Who needs them? Nobody does, but I think people like to have them. I
figured I would do the world a favor and look up some rules and
regulations for the game of marriage. I found an article on the
internet called 20 Top Tips for Grooms Who Want To Get it Right. It is located HERE.
(link will probably be dead soon enough, but it doesn't matter) These
are sure to be 20 hot tips. Even though I am neither a groom nor a
person who wishes to get it right, I am sure that I will enjoy these
tips. Let’s go through some of them now:
If you're still not getting anywhere, consult a professional style councillor and ignore this guide!
what? This tip is all over the map! First of all they spelled counselor
all weird. Maybe the guide is for British people. Don’t tell your
readers to ignore your guide in the very first tip either! They just
might listen. Anyway, what sort of magazine should I be reading? Horse
Fancy? Migraine Inducing Illustrations Monthly? Suits and Sportscoat
Enthusiast? Sure, I just made those titles up, but they almost
certainly exist. Give me something I can use, anonymous guide
the information gleaned from your research, set a realistic budget for
your wedding outfit taking everthing into account and stick to it,
Okay. You spelled ‘everything’ wrong. Nice job guide. I’m skipping this tip anyway since I didn’t do any research.
your shopping process well in advance of the wedding (preferably
several months), particularly if you're having something such as a
waistcoat, frockcoat or Star Trek suit made, as your tailor will
require lots of warning.
The same applies if you are hiring an outfit - you might need to make alterations which take time.
here guide! Just what are you trying to feed me? A waistcoat or
frockcoat? People haven’t used those terms for at least 60 years. Are
we attending Bilbo Baggins’s Birthday Party all of a sudden?
Milord, I’ll clean and press your frockcoat and some knickers for the
ball. You’ll make a fine suitor for Ms. Copperbottom to be sure!
will be just fine Maisy, make quite certain that you do not forget to
drop my boots off at the cobblers as well. Off with ye now!”
|Hiring a good band for the reception
can make all the difference in the world
buy anything tight fitting. it may give you bulges in all the right
places but it is guaranteed to become devilishly uncomfortable after
all that nuptial nosh and those bottles of bubbly!
hee! What a delightfully saucy tip this is! But I think what the
guide’s author may be forgetting is that this is a guide written for
men. This tip seems to be from “A Girl’s Guide to Her First Prom”. I
don’t think there is anybody who wants to see the groom in a wedding
bulging ANYWHERE, let alone in “all the right places”. In conclusion:
Don’t buy a spandex tuxedo? Yeechk.
most important thing is to wear something that doesn’t look like what
you would wear to the office, eh? Then I would recommend that you get a
lime green t-shirt and wear that under a sky blue tuxedo and white
cowboy boots. Also wear a leopard print thong on the outside of your
|My, how delightfully quaint!|
You have got to be kidding me with this. You mean you want me to buy two
colors of coats and then change at noon?! Screw you! I have a feeling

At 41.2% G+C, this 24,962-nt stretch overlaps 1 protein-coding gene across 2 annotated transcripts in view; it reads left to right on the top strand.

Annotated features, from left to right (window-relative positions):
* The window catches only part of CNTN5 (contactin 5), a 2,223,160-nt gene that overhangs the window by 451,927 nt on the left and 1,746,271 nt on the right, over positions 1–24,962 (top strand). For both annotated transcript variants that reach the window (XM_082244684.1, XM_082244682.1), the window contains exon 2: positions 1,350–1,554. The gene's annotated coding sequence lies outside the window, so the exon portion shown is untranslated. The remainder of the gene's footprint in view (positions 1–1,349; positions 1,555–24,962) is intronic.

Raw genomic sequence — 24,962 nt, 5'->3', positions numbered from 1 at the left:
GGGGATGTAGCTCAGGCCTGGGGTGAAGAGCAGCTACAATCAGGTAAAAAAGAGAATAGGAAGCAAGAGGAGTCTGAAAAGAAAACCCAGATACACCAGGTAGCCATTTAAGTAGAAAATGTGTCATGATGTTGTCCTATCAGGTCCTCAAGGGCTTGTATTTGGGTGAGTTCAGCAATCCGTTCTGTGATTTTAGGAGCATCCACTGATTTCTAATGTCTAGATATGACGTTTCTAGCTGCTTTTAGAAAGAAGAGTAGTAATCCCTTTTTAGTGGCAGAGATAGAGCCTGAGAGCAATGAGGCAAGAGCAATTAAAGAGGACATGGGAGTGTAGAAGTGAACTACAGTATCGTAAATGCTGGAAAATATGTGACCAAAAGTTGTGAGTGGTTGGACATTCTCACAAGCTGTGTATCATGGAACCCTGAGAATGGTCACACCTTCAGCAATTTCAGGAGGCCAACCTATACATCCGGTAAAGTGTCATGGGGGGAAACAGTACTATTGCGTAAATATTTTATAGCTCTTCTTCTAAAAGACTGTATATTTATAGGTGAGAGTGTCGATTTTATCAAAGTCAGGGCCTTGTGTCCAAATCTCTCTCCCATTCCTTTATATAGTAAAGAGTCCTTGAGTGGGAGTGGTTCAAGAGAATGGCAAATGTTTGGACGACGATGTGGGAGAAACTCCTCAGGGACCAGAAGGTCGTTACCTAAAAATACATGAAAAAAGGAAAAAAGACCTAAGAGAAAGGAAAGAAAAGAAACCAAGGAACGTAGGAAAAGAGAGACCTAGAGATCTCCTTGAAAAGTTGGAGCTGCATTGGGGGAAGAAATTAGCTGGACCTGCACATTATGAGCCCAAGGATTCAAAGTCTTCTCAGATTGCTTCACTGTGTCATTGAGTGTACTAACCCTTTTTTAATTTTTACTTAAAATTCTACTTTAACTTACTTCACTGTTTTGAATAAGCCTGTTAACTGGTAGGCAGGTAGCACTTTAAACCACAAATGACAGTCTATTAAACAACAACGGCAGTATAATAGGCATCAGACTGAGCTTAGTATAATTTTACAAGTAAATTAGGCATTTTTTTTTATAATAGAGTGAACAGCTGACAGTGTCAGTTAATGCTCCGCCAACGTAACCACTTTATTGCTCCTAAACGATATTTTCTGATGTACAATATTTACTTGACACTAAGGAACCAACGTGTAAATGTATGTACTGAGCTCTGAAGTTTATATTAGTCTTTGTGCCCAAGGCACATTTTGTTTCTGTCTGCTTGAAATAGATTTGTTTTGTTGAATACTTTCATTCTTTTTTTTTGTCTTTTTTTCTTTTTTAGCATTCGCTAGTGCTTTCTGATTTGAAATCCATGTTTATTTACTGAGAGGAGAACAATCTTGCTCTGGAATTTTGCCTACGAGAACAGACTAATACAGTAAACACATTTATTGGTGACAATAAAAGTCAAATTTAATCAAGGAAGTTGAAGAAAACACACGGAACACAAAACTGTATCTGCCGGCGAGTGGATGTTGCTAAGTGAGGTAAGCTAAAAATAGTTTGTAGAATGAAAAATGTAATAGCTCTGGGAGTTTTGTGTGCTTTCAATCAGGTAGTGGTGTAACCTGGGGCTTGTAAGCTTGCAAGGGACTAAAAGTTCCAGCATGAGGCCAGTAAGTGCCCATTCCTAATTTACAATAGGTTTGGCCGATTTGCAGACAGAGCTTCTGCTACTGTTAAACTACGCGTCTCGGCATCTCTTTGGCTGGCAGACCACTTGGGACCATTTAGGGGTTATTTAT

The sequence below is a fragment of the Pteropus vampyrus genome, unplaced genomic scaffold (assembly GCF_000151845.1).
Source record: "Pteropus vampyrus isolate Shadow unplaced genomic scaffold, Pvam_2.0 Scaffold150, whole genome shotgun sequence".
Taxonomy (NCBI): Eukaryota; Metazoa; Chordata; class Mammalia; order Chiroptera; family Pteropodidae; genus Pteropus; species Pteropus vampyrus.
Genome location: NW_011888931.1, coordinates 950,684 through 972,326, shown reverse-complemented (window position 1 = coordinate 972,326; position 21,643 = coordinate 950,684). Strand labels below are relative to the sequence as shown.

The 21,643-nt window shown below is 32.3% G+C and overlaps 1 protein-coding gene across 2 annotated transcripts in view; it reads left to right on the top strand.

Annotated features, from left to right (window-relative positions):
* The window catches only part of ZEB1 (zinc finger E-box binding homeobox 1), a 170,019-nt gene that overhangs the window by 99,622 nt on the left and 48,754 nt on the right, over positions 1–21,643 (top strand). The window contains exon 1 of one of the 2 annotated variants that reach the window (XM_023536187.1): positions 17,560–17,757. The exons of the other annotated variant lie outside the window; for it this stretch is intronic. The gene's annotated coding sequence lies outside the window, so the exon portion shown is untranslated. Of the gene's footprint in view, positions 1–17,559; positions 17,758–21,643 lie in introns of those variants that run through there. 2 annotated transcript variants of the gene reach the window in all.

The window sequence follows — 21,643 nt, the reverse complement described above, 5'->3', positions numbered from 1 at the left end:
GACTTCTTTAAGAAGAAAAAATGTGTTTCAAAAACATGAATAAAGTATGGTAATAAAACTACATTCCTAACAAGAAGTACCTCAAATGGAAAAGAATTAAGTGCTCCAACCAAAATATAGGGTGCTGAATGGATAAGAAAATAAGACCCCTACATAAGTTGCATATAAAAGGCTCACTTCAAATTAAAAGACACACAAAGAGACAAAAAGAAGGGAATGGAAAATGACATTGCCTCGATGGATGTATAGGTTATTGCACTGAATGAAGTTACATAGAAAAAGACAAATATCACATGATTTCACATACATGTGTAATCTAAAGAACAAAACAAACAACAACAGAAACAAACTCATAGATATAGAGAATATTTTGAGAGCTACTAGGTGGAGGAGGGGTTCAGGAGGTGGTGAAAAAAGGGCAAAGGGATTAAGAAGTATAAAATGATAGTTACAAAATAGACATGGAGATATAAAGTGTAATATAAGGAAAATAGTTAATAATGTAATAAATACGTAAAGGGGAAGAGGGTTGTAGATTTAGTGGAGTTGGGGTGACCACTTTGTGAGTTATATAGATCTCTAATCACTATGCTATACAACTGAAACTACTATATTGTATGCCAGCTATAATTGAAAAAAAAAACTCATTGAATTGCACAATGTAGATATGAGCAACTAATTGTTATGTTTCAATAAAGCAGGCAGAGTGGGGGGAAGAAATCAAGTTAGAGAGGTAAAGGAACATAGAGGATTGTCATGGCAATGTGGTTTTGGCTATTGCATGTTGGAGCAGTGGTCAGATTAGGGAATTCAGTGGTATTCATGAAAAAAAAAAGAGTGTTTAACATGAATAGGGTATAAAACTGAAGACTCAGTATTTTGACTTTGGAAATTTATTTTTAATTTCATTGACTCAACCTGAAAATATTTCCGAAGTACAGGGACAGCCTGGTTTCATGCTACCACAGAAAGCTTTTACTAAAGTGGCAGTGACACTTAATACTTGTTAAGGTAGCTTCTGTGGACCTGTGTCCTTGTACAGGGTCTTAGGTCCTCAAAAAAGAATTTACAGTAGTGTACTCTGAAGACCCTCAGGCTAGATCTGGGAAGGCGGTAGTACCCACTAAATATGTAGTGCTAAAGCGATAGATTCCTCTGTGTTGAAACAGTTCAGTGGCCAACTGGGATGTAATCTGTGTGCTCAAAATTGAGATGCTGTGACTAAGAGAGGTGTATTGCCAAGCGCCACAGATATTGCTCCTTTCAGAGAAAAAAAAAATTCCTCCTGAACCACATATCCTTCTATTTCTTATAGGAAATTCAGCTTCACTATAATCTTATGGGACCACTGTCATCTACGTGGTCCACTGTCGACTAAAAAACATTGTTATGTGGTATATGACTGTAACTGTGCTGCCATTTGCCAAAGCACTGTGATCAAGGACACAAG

this tip was sponsored by the National Association of Suitcoat Vendors.
I'm watching you NASV.
leave the bottom button undone? A little something for the ladies huh?
I see how it is. If this really is the case though, then I would ask
that waistcoat manufacturers no longer SEW a bottom button on the coat
if we aren’t supposed to be buttoning it anyway. Save yourselves a few
cents on each one and buy the CEO a new hairpiece or something.
No undies in the presence of ladies and officers is very bad form.
Uh thanks, wasn’t planning on it.
You know what? I’m going to make sure my buttonhole is made from a different type of flower just to spite you!
Instead, choose a color from the waistcoat and select your tie accordingly.
H! Welcome to an obsessive compulsive groom's guide to weddings. 99.9%
of the people at your wedding are not going to have any idea (or care)
about any of these insane rules, so why even bother? It doesn't matter.
a more serious note though, I actually might heed the advice about the
tie and waistcoat. I once wore a matching set and was set upon by a
band of fashionable ruffians as took my morning constitutional. I had
just passed by Finnigan’s Bakery and the lot of them dashed out from a
nearby alley brandishing various blunt implements. It was ghastly; I
nearly dropped my handbag. Luckily I managed to escape down a nearby
sewer grating. Heed these words if you value your life.
|Hear ye! Hear ye!
I declare this wedding a rousing success!
the morning of the ceremony, don't go to the pub to get some dutch
coarage, go have a professional shave and manicure instead. That way
you'll be just as relaxed as if you'd downed a couple of pints, you
don't risk blood on your collar and your hands will look simply lovely
when you exchange rings.
Where to start with this
final tip? First of all, if you are even considering going to the bar
in the morning before your own wedding, I would suggest skipping the
ceremony altogether. Just head right over to the bride’s house, slap
her around a little, bellow while punching a wall, and pass out in a
chair, because you are a drunk.
Similarly, if you go to the bar
the morning before your own wedding and somehow manage to get blood on
your collar, don’t worry about a thing. It is most likely that you’re
an Irish-American stereotype attending a wake in a television cop drama
and that you don’t actually exist.
Well, it looks like that's the end of that disaster. I hope this guide helped you out. Happy marryin’.